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Luci Kelemen
Written By: Luci Kelemen

Writes about way too many things. Has way too many opinions. Wants to tell all the interesting stories in the world.

Apr 30, 2019

If you squint hard enough, you could say that Poland’s Counter-Strike scene is still doing fine for itself. Perhaps barring Germany, none of their neighbors were able to muster an all-five side that was capable of challenging the very best of the game, nor could they match the depth of their talent pool. Even with the recent regression of Polish sides, the country’s impressive LAN foothold remains as strong as ever, hosting the most recent CS:GO major in Katowice. And yet, with the twin news of byali stepping down and the disintegration of the devils.one org, the recent headlines and HLTV rankings are fairly negative in the “post-VP” era. There’s a good argument to be made that the Poles’ recent struggles have a lot to do with their inability to blood in new talent while Virtus.pro was still strong, and their struggles can be fairly instructive for the CIS region for a similar reason.

The story of the original Virtus.pro side is well-documented, a true CS:GO epic from their meteoric rise on home soil to their disappointing collapse. Without a doubt, they were a mainstay in the scene, and their complete and utter downfall since then – they’re currently ranked 80th in the world per HLTV – betrays absolute incompetence by an organization that had such a strong lineup available to them all those years (and can boast fairly good results in DOTA 2 as well).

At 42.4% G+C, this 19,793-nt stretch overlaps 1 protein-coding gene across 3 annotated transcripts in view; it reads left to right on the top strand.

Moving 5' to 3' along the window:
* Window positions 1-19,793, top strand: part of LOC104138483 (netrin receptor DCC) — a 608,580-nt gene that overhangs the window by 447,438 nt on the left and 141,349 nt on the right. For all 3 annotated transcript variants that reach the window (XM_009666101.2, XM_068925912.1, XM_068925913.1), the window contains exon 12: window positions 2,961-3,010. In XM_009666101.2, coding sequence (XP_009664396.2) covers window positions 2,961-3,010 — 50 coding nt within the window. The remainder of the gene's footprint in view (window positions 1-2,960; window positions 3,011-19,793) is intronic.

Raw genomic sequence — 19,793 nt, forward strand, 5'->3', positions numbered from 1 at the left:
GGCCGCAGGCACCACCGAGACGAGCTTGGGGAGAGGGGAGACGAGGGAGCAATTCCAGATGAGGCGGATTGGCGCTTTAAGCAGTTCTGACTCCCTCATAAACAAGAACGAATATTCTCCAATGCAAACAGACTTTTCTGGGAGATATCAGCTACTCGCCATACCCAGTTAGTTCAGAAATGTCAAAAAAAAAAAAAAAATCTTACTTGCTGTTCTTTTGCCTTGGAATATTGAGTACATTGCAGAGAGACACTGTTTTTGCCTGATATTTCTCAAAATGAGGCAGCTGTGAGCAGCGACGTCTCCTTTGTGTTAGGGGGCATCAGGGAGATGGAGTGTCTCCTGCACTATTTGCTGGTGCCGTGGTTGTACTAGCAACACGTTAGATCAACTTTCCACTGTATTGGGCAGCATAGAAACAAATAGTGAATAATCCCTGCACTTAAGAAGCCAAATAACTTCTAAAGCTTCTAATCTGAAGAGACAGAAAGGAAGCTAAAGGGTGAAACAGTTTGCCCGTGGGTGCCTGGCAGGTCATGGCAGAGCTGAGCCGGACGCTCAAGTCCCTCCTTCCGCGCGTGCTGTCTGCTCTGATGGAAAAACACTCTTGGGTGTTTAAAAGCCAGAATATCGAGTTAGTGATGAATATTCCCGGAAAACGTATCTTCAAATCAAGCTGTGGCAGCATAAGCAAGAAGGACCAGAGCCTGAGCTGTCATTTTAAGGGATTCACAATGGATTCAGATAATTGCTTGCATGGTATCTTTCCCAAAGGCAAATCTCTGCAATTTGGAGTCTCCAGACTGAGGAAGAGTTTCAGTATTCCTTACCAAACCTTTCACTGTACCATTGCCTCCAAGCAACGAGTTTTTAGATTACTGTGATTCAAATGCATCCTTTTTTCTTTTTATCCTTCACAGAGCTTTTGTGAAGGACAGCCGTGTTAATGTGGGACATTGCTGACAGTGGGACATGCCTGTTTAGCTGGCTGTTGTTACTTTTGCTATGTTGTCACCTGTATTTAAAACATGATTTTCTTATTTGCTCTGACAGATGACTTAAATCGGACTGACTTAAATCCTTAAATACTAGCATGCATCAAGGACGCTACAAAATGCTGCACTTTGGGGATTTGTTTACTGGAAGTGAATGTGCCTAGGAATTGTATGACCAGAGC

So why does this matter from a big-picture perspective? The financial muscle available to VP means that every time another Polish team manages a few decent showings, they swoop in for their best and brightest, resetting the clock on the scene because they’ll go on to waste their talent alongside washed-up ex-stars. MICHU likely regrets passing on the Kinguin project for VP – meanwhile, snatching up snatchie pretty much shut down the AGO project after their impressive performance at StarSeries Season 5, especially when TOAO followed suit in December only to be discarded by Match. Picking up Vegi from PACT after a set of wins and runner-up finishes in low-caliber online events is pretty much the dictionary definition of scraping the bottom of the barrel, and an embarrassment for an org with so many riches. Not only are Virtus.pro failing to turn their own fortunes around, they keep kneecapping their domestic competitors, even when they’re no longer even atop the Polish rankings.

Of course, the lack of experience on these players has a lot to do with VP’s inflexibility in the golden days, sticking with their original lineup for so long instead of injecting new blood into the system. In some ways, this is akin to Na’Vi’s insistence on their old guard, capping the growth potential of other talent in the region – a decision which only ensures that they won’t have battle-hardened people to look for when they eventually do have to find a replacement.

So what’s next for Polish Counter-Strike? As Machiavellian as it may sound, they’d likely be better off if Virtus.pro were to return to their CIS origins, creating a more balanced, if smaller ecosystem of orgs in the country. It’s not like VP were even dominating domestically anymore, any they’ve proven essentially incapable of creating an effective lineup once their original CS:GO roster but quite consistent in poaching the top talent from whichever side was on the up-and-up. They themselves would be able to make better use of their resources if they were willing to cast a wider net when searching for talent. Meanwhile, one can only hope that the now-orgless devils.one side can stick together and build on their impressive recent results, avoiding the siren songs of VP and their myriad recent failures.

The past of Polish CS:GO is bright, even if its present is anything but. And yet, the occasional flashes of light from AGO and devils.one suggest that there’s light at the end of the tunnel – at least as long as the VP train gets out of the way…

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